The study predicts a $65 billion earnings drop by 2030.
By 2050, the impact could worsen, with a 68.6% export earnings reduction.
A joint study by Schroders and Cornell University has revealed that extreme heat and flooding could result in a loss of $65 billion in apparel export earnings by 2030 for four Asian countries. Workers in these countries are grappling with high temperatures, leading to concerns about factory closures.
The research also delved into the supply chains of six undisclosed global apparel brands operating in Bangladesh, Cambodia, Pakistan, and Vietnam. It indicated that all six brands would face material impacts, potentially amounting to five percent of their annual group operating profits.
The study’s findings are expected to serve as a wakeup call to the apparel industry, which is facing substantial financial risks due to climate-related issues. Additionally, it highlights the lack of transparency in disclosing companies’ exposures to such risks.
According to Jason Judd, the Executive Director of Cornell Global Labor Institute, the apparel industry’s climate response primarily focuses on mitigation, emissions reduction, and recycling, with limited attention given to challenges posed by heat and flooding.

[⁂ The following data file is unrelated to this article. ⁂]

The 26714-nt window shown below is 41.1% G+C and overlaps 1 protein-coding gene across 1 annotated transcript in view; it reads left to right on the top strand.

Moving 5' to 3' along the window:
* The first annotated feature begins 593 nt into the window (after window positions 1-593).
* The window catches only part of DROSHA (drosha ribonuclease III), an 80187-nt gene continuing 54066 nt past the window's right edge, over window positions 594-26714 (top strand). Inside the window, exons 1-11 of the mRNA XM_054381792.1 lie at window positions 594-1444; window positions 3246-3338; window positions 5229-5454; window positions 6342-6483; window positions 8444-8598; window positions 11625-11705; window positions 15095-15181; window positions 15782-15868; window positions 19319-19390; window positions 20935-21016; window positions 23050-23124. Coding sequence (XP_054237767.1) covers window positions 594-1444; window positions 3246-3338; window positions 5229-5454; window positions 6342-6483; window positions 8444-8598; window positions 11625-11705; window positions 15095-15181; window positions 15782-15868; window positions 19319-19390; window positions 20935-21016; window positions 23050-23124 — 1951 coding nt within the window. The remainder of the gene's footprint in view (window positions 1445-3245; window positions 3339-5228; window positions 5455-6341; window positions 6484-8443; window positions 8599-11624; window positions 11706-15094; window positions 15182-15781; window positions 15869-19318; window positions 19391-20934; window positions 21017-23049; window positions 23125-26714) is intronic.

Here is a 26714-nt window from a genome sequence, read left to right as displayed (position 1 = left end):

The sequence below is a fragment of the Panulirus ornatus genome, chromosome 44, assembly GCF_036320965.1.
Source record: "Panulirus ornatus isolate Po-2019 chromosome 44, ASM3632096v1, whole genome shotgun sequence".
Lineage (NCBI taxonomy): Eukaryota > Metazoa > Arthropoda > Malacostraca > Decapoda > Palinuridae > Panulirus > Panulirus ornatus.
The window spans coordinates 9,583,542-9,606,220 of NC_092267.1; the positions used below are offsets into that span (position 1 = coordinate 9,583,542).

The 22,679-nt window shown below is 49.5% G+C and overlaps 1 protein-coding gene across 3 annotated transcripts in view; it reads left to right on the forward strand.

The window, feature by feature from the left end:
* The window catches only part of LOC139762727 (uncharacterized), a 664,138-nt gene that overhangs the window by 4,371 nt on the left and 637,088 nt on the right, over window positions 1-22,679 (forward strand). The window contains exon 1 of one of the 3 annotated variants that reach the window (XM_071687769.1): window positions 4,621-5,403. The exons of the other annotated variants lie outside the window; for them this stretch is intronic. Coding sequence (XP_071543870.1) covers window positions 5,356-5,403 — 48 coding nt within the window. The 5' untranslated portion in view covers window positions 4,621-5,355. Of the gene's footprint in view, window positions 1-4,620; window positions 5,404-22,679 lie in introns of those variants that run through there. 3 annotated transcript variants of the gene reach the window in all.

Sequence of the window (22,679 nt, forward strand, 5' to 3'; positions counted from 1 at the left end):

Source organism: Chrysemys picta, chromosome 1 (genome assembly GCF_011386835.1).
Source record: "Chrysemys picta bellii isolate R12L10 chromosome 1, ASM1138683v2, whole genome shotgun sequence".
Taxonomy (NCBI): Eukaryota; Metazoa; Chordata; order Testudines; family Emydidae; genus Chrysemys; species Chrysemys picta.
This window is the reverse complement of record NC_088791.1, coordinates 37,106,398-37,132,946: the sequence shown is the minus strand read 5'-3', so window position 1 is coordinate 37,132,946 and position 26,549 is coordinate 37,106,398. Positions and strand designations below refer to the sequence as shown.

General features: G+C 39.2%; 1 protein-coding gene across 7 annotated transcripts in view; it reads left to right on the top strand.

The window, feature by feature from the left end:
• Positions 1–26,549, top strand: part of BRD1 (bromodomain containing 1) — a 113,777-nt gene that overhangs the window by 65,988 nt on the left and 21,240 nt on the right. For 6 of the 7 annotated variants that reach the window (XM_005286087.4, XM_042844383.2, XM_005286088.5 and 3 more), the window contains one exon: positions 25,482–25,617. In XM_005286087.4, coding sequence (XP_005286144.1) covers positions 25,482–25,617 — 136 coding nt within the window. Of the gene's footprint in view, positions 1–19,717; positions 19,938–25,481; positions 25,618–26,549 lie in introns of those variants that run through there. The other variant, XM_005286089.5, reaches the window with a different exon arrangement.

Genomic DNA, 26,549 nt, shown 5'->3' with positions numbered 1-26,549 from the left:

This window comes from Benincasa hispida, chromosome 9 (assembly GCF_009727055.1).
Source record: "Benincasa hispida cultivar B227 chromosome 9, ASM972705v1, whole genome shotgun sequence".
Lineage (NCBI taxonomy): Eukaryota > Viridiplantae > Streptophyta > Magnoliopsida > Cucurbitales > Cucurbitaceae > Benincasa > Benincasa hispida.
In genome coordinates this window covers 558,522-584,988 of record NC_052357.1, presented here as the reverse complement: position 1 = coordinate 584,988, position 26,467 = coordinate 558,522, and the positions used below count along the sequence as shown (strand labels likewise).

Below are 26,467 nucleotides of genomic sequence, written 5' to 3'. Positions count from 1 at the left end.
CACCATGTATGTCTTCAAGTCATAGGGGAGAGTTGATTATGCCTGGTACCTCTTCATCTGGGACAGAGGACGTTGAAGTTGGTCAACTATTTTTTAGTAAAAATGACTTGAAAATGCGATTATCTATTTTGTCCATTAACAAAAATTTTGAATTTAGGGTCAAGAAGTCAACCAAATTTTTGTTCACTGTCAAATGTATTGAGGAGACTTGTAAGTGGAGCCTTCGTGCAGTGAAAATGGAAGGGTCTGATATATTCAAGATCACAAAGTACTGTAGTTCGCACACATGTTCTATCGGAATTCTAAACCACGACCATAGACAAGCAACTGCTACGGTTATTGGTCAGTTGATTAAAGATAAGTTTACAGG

Understanding the physical risks posed by climate change is crucial, but currently, there is insufficient data, and many companies do not disclose enough information about their exposure to these risks. Schroders plans to engage more with companies on their disclosures and calls for collaboration between businesses, suppliers, and policymakers to develop adaptation strategies that consider the impact on workers.
The study used projections to analyze future heat and flooding levels under a “climate adaptive” scenario and a “high heat and flooding” scenario. The latter scenario would lead to increased heat stress among workers, causing a decline in productivity as heat and humidity levels rise.
Overall, the research predicts a $65 billion earnings shortfall between 2025 and 2030, equivalent to a 22 percent decline in earnings, along with the loss of 950,000 jobs. By 2050, the study suggests a 68.6 percent reduction in export earnings and 8.64 million fewer jobs due to the combined impact of heat and flooding in these countries.
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